Green Energy Projects Win $151 Million in Funding
SAN FRANCISCO, CA --- The U.S. Department of Energy on Oct. 26 announced $151 million in funding for 37 ambitious research projects -- some of which have long-term potential for greening fleets.
ARPA-E funding was originally established under the America Competes Act of 2007. In April of this year, President Obama announced $400 million in funding for ARPA-E through the American Recovery and Reinvestment Act.
Some of the projects awarded funding include:
- Agrivida Inc. -- $4.5 million for a biomass energy project. Research will focus on cell wall-degrading enzymes grown within the plant itself that are activated after harvest, dramatically reducing the cost of cellulosic biofuels and chemicals.
- Arizona State University, Fluidic Energy Inc. -- $5.1 million for an energy storage project. Research will focus on a new class of metal-air batteries using ionic liquids, with many times the energy density of today's lithium-ion batteries. Could enable long-range, low-cost plug-in hybrid and all-electric vehicles.
- Delphi Automotive Systems LLC, International Rectifier, Oak Ridge National Laboratory -- $6.7 million for a vehicle technologies project. Research will focus on new power electronics technology based on a Gallium Nitride on Silicon process with innovative thermal management that can enable up to 50 percent more efficient power delivery from batteries to electric motors.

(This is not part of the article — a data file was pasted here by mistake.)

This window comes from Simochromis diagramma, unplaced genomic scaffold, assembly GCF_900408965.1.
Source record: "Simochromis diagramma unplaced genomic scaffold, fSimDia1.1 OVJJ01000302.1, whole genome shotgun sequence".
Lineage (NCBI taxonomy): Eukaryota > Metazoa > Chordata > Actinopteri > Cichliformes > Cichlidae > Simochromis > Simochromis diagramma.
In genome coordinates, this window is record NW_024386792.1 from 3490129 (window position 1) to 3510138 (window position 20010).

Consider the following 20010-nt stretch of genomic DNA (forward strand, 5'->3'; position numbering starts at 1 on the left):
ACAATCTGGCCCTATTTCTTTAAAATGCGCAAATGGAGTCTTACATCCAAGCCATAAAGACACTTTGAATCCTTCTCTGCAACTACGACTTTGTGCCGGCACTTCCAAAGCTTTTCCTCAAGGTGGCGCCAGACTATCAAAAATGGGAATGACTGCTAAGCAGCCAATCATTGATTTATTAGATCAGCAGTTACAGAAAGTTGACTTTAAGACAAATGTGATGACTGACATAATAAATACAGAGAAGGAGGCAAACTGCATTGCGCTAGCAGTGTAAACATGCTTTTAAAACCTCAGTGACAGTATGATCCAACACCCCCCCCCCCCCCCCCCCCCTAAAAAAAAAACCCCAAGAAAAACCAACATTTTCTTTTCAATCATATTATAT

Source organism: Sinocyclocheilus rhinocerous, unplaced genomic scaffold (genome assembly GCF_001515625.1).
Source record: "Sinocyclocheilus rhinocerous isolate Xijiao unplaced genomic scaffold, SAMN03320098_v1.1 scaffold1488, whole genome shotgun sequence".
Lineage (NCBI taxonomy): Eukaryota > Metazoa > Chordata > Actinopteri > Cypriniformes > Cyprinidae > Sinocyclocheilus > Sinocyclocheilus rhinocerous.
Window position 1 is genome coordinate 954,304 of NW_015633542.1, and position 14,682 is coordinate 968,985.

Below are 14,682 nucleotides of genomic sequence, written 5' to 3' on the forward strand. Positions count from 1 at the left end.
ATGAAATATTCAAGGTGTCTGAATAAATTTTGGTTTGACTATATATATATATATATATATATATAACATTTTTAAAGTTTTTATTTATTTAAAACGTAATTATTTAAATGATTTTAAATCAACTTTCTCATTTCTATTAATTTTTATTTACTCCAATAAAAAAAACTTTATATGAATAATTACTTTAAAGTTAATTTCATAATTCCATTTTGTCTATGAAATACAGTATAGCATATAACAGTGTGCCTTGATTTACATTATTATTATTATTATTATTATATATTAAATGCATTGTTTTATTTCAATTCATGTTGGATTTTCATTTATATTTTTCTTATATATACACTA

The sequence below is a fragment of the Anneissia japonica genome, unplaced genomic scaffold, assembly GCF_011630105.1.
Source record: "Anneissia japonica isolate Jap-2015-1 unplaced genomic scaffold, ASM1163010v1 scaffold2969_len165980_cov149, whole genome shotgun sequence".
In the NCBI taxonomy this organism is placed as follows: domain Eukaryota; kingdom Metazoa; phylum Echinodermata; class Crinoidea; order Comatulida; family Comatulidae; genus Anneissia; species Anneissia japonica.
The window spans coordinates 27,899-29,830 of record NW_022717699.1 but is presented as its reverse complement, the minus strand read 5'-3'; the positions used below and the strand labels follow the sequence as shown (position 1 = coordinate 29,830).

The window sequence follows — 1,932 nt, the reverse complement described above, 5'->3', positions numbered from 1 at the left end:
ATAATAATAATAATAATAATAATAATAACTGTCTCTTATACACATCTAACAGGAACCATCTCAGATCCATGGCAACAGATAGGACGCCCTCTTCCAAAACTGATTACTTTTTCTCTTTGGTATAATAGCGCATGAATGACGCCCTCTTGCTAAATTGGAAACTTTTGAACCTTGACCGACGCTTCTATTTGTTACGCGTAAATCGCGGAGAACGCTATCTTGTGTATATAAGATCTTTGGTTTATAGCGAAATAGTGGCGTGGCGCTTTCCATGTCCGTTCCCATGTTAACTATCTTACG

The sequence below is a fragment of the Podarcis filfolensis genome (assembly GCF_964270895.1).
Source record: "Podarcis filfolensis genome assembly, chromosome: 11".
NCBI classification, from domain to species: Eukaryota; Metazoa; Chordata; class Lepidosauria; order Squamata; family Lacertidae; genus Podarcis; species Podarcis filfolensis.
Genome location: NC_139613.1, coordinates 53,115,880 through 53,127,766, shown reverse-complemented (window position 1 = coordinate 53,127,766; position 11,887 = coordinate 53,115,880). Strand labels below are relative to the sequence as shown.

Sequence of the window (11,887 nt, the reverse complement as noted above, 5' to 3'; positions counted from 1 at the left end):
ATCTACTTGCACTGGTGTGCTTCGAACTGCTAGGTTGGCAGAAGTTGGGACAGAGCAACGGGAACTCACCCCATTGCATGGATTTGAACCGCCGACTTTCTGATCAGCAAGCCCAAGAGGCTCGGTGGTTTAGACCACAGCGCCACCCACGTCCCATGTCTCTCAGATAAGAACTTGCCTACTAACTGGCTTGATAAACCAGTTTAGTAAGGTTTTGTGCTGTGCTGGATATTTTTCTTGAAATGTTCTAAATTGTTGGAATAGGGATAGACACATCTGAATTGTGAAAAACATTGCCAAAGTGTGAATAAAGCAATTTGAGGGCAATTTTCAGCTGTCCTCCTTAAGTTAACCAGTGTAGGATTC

- General Motors Co., University of Michigan, HRL Laboratories LLC, Dynalloy Inc. --- $2.6 million for a vehicle technologies project. Research will focus on a shape memory alloy energy recovery device to convert waste heat from car engines into electricity. This could significantly increase fuel efficiency in cars and could be used in other heat recovery applications.
- Inorganic Specialists Inc., Ultramet Inc., EaglePicher, Southeast --- $1.9 million for an energy storage project. Research will focus on a silicon-coated carbon nanofiber paper for the anode of next-generation lithium-ion batteries. These low-cost batteries could accelerate the deployment of plug-in hybrids and electric vehicles.
- Michigan State University -- $2.5 million for a vehicle technologies project. Research will focus on the wave disc engine, a gas-fueled electric generator that is five times more efficient than traditional engines for electricity production, as well as lighter and cheaper to manufacture. This could replace current generators for plug-in hybrid electric vehicles.
- University of California at Riverside -- $760,705 for a vehicle technologies project. Research will focus on alkaline polymer electrolyte fuel cell membranes that eliminate the use of expensive catalyst materials. This has the potential to drastically reduce fuel cell costs and enable their widespread use in building and automotive applications.
- University of Delaware, University of Nebraska-Lincoln, Northeastern University, Virginia Commonwealth University, Ames Laboratory, Electron Energy Corp. -- $4.4 million for a vehicle technologies project. Research will focus on novel high-energy density, low rare-earth content magnetic materials with double the energy density of current materials. Materials would decrease the weight and increase the efficiency of motors for hybrid, plug-in hybrid and electric vehicles and generators for advanced wind turbines.